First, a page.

Emilio Vargas Comes Into His Own
In addition to having a three-pitch mix, including a fastball that seems to play above its velocity, righthander Emilio Vargas also seems to have intangibles he has been leaning on through the first two months at high Class A Visalia.
"He’s got a knack for finishing guys off,” Visalia pitching coach Jeff Bajenaru said. "He gets two strikes on someone and he knows he’s got him.
"Or when he gets guys on base, you can see it in his eyes: ‘These guys aren’t scoring.’ He just has that look; he just gives it off. You can feel it in the dugout. You’re never really worried. That’s a really good thing to have as a pitcher.”
Through 58 innings, Vargas led the California League with a 1.24 ERA and ranked second with 76 strikeouts.
The 21-year-old Vargas, who signed out of the Dominican Republic in 2013, has been on the organization’s radar for years. In a start for low Class A Kane County late in 2016, he struck out 16 in eight innings. After a 2017 season that was sidetracked by blisters and a bout with the chicken pox, Vargas seems to be coming into his own in Visalia.
"This is him just coming into his own,” minor league pitching coordinator Dan Carlson said, "and really understanding what type of pitcher he is.”
Vargas sits in the 92-93 mph range with his fastball, but with the high spin he generates, the pitch plays like it’s 95. That has allowed him to pitch more aggressively at the top of the zone, something he’s done more this year than in the past.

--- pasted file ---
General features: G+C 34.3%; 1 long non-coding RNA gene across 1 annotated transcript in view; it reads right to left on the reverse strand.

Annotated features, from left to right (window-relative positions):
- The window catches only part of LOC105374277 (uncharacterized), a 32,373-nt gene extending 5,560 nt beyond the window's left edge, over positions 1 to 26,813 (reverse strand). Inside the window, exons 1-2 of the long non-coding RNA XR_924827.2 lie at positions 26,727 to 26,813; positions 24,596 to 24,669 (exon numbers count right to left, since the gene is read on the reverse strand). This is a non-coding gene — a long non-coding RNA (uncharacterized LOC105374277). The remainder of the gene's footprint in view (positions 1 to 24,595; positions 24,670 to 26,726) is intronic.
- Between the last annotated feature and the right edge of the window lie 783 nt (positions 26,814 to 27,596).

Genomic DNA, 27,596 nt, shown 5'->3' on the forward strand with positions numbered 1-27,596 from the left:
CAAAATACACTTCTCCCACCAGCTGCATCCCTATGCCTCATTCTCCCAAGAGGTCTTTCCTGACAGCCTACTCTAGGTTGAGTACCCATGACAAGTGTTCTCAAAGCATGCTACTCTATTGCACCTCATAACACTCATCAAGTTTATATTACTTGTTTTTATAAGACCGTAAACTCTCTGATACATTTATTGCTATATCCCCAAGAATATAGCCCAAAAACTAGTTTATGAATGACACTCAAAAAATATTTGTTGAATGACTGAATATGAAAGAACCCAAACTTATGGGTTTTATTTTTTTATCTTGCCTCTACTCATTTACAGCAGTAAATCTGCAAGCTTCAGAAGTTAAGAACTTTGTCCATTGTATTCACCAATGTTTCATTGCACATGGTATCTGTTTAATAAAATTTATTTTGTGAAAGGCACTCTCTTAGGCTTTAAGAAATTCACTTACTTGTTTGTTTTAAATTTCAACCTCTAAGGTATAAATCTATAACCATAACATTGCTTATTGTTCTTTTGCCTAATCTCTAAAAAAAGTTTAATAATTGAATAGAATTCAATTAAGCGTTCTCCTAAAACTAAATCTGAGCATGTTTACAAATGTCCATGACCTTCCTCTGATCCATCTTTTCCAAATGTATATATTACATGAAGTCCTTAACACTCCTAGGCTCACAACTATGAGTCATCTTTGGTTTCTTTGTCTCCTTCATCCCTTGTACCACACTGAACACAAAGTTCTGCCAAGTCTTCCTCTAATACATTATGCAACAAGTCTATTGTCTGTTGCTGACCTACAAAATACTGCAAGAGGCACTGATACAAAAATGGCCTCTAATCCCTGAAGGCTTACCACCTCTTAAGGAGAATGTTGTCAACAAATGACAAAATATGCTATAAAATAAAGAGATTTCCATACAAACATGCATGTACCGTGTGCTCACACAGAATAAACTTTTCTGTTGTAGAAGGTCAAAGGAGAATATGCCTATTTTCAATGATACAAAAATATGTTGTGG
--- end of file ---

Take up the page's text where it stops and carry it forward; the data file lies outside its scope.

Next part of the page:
He also has a slider and a changeup, giving him weapons to attack hitters on either side of the plate.
In his first five starts this season, Vargas issued 19 walks in 23.1 innings yet somehow managed to allow just four runs. In six starts since, he walked just nine in 34.2 innings, which Bajenaru said was the result of refining his fastball command, cleaning up the direction in his delivery and not nibbling so much.
Some wonder if Vargas might fit best in the bullpen, but he is starting to win believers in the rotation.
"I wouldn’t say he’s a front-line guy by any stretch,” a scout with an American League club said, "but he’s certainly in the rotation somewhere.”
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